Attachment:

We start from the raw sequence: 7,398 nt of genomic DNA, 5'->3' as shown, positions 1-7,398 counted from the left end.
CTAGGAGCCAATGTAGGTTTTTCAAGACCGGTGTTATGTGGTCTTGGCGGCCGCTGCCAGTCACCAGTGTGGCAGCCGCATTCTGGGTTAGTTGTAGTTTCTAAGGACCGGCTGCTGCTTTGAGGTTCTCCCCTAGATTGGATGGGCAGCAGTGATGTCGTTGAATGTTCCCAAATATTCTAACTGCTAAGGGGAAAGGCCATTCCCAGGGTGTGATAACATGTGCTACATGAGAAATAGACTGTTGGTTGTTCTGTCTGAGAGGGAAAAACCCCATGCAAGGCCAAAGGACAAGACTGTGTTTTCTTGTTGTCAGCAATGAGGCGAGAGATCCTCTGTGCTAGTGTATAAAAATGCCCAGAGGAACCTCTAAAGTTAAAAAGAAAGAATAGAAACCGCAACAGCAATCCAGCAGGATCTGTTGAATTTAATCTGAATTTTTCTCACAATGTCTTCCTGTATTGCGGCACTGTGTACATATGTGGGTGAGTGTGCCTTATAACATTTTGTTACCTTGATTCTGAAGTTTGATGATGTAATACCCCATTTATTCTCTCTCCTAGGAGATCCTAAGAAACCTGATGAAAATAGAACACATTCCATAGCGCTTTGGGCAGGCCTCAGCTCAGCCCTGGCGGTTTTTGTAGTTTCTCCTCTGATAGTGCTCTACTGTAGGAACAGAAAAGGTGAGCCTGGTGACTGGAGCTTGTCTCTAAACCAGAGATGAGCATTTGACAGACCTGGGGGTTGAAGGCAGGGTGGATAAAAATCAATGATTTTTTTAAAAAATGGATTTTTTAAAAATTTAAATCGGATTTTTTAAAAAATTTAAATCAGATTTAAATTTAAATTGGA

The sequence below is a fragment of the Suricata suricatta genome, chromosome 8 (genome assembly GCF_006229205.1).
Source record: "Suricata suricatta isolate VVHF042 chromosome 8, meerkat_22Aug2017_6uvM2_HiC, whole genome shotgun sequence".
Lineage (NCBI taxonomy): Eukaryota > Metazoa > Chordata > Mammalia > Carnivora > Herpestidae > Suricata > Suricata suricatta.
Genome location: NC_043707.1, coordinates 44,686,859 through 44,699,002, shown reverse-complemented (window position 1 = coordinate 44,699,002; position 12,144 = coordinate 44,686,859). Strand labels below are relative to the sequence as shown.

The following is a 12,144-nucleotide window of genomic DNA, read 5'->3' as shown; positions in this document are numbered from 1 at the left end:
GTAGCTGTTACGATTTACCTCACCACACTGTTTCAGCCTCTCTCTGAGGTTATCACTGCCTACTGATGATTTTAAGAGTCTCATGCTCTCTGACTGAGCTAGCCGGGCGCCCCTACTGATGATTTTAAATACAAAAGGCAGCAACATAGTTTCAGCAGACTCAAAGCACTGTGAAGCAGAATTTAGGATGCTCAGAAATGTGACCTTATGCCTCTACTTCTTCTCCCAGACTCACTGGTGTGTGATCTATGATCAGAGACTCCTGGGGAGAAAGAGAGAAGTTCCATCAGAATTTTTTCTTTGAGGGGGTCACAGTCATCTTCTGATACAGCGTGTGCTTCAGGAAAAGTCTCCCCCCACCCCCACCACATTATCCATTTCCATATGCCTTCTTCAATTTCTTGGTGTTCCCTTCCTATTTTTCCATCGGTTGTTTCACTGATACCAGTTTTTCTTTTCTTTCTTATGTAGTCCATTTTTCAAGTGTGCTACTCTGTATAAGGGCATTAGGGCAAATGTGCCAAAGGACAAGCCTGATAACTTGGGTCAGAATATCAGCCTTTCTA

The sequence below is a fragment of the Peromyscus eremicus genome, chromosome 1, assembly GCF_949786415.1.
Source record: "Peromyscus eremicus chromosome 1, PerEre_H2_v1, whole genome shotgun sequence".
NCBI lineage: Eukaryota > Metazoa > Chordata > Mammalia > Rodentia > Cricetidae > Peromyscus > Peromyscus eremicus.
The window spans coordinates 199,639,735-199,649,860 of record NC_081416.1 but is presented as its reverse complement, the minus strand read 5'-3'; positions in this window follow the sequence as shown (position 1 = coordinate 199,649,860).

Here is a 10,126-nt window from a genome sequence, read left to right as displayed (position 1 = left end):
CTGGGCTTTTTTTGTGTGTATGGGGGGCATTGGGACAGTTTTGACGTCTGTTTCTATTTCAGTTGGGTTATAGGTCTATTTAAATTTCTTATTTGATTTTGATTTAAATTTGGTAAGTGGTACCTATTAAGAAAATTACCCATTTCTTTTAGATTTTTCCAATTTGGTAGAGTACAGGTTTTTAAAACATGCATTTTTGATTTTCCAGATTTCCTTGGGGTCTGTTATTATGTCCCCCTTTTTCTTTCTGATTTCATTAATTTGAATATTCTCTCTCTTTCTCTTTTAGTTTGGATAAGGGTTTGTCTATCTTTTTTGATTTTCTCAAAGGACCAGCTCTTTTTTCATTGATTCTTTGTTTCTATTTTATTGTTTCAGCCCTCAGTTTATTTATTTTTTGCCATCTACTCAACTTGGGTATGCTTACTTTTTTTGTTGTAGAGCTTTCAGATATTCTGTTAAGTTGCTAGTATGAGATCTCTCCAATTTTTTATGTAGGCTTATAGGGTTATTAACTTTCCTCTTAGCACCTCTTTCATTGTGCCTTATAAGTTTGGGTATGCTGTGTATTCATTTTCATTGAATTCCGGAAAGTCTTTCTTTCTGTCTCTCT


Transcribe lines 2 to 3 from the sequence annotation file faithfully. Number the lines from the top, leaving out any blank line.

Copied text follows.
CTAGGAGCCAATGTAGGTTTTTCAAGACCGGTGTTATGTGGTCTTGGCGGCCGCTGCCAGTCACCAGTGTGGCAGCCGCATTCTGGGTTAGTTGTAGTTTCTAAGGACCGGCTGCTGCTTTGAGGTTCTCCCCTAGATTGGATGGGCAGCAGTGATGTCGTTGAATGTTCCCAAATATTCTAACTGCTAAGGGGAAAGGCCATTCCCAGGGTGTGATAACATGTGCTACATGAGAAATAGACTGTTGGTTGTTCTGTCTGAGAGGGAAAAACCCCATGCAAGGCCAAAGGACAAGACTGTGTTTTCTTGTTGTCAGCAATGAGGCGAGAGATCCTCTGTGCTAGTGTATAAAAATGCCCAGAGGAACCTCTAAAGTTAAAAAGAAAGAATAGAAACCGCAACAGCAATCCAGCAGGATCTGTTGAATTTAATCTGAATTTTTCTCACAATGTCTTCCTGTATTGCGGCACTGTGTACATATGTGGGTGAGTGTGCCTTATAACATTTTGTTACCTTGATTCTGAAGTTTGATGATGTAATACCCCATTTATTCTCTCTCCTAGGAGATCCTAAGAAACCTGATGAAAATAGAACACATTCCATAGCGCTTTGGGCAGGCCTCAGCTCAGCCCTGGCGGTTTTTGTAGTTTCTCCTCTGATAGTGCTCTACTGTAGGAACAGAAAAGGTGAGCCTGGTGACTGGAGCTTGTCTCTAAACCAGAGATGAGCATTTGACAGACCTGGGGGTTGAAGGCAGGGTGGATAAAAATCAATGATTTTTTTAAAAAATGGATTTTTTAAAAATTTAAATCGGATTTTTTAAAAAATTTAAATCAGATTTAAATTTAAATTGGA

The sequence below is a fragment of the Suricata suricatta genome, chromosome 8 (genome assembly GCF_006229205.1).